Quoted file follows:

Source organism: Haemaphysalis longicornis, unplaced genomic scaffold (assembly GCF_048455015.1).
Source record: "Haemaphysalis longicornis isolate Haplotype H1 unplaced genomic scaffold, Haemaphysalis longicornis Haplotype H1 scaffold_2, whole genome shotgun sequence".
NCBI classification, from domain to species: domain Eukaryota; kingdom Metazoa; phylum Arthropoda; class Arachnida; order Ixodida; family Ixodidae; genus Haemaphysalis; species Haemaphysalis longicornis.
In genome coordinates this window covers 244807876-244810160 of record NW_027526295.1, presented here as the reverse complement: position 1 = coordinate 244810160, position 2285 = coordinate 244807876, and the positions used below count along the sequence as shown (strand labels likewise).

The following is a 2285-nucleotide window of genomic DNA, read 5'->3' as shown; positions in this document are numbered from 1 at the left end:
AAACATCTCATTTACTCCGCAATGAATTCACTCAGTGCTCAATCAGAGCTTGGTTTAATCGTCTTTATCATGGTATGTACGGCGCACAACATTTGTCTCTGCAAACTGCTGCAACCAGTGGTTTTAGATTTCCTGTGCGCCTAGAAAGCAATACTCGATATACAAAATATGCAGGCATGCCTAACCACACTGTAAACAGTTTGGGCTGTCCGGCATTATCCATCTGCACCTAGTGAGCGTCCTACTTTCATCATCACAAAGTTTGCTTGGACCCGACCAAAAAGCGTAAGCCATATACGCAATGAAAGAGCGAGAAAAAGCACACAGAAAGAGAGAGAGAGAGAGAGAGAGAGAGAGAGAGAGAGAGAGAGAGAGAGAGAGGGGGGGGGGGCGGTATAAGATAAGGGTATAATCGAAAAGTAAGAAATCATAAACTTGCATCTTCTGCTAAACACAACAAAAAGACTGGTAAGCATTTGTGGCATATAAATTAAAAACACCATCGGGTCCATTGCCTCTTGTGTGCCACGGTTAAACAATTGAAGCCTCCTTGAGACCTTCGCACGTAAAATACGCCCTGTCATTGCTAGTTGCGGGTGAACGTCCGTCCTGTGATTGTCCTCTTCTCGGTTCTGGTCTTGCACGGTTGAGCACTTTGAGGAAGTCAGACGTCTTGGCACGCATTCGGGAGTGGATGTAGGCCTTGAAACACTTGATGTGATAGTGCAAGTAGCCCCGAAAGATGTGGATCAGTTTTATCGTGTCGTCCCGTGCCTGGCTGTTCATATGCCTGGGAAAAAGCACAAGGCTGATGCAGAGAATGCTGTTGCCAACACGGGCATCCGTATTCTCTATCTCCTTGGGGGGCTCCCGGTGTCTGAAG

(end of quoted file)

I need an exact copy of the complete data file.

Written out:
Source organism: Haemaphysalis longicornis, unplaced genomic scaffold (assembly GCF_048455015.1).
Source record: "Haemaphysalis longicornis isolate Haplotype H1 unplaced genomic scaffold, Haemaphysalis longicornis Haplotype H1 scaffold_2, whole genome shotgun sequence".
NCBI classification, from domain to species: domain Eukaryota; kingdom Metazoa; phylum Arthropoda; class Arachnida; order Ixodida; family Ixodidae; genus Haemaphysalis; species Haemaphysalis longicornis.
In genome coordinates this window covers 244807876-244810160 of record NW_027526295.1, presented here as the reverse complement: position 1 = coordinate 244810160, position 2285 = coordinate 244807876, and the positions used below count along the sequence as shown (strand labels likewise).

The following is a 2285-nucleotide window of genomic DNA, read 5'->3' as shown; positions in this document are numbered from 1 at the left end:
AAACATCTCATTTACTCCGCAATGAATTCACTCAGTGCTCAATCAGAGCTTGGTTTAATCGTCTTTATCATGGTATGTACGGCGCACAACATTTGTCTCTGCAAACTGCTGCAACCAGTGGTTTTAGATTTCCTGTGCGCCTAGAAAGCAATACTCGATATACAAAATATGCAGGCATGCCTAACCACACTGTAAACAGTTTGGGCTGTCCGGCATTATCCATCTGCACCTAGTGAGCGTCCTACTTTCATCATCACAAAGTTTGCTTGGACCCGACCAAAAAGCGTAAGCCATATACGCAATGAAAGAGCGAGAAAAAGCACACAGAAAGAGAGAGAGAGAGAGAGAGAGAGAGAGAGAGAGAGAGAGAGAGAGAGAGAGGGGGGGGGGGCGGTATAAGATAAGGGTATAATCGAAAAGTAAGAAATCATAAACTTGCATCTTCTGCTAAACACAACAAAAAGACTGGTAAGCATTTGTGGCATATAAATTAAAAACACCATCGGGTCCATTGCCTCTTGTGTGCCACGGTTAAACAATTGAAGCCTCCTTGAGACCTTCGCACGTAAAATACGCCCTGTCATTGCTAGTTGCGGGTGAACGTCCGTCCTGTGATTGTCCTCTTCTCGGTTCTGGTCTTGCACGGTTGAGCACTTTGAGGAAGTCAGACGTCTTGGCACGCATTCGGGAGTGGATGTAGGCCTTGAAACACTTGATGTGATAGTGCAAGTAGCCCCGAAAGATGTGGATCAGTTTTATCGTGTCGTCCCGTGCCTGGCTGTTCATATGCCTGGGAAAAAGCACAAGGCTGATGCAGAGAATGCTGTTGCCAACACGGGCATCCGTATTCTCTATCTCCTTGGGGGGCTCCCGGTGTCTGAAG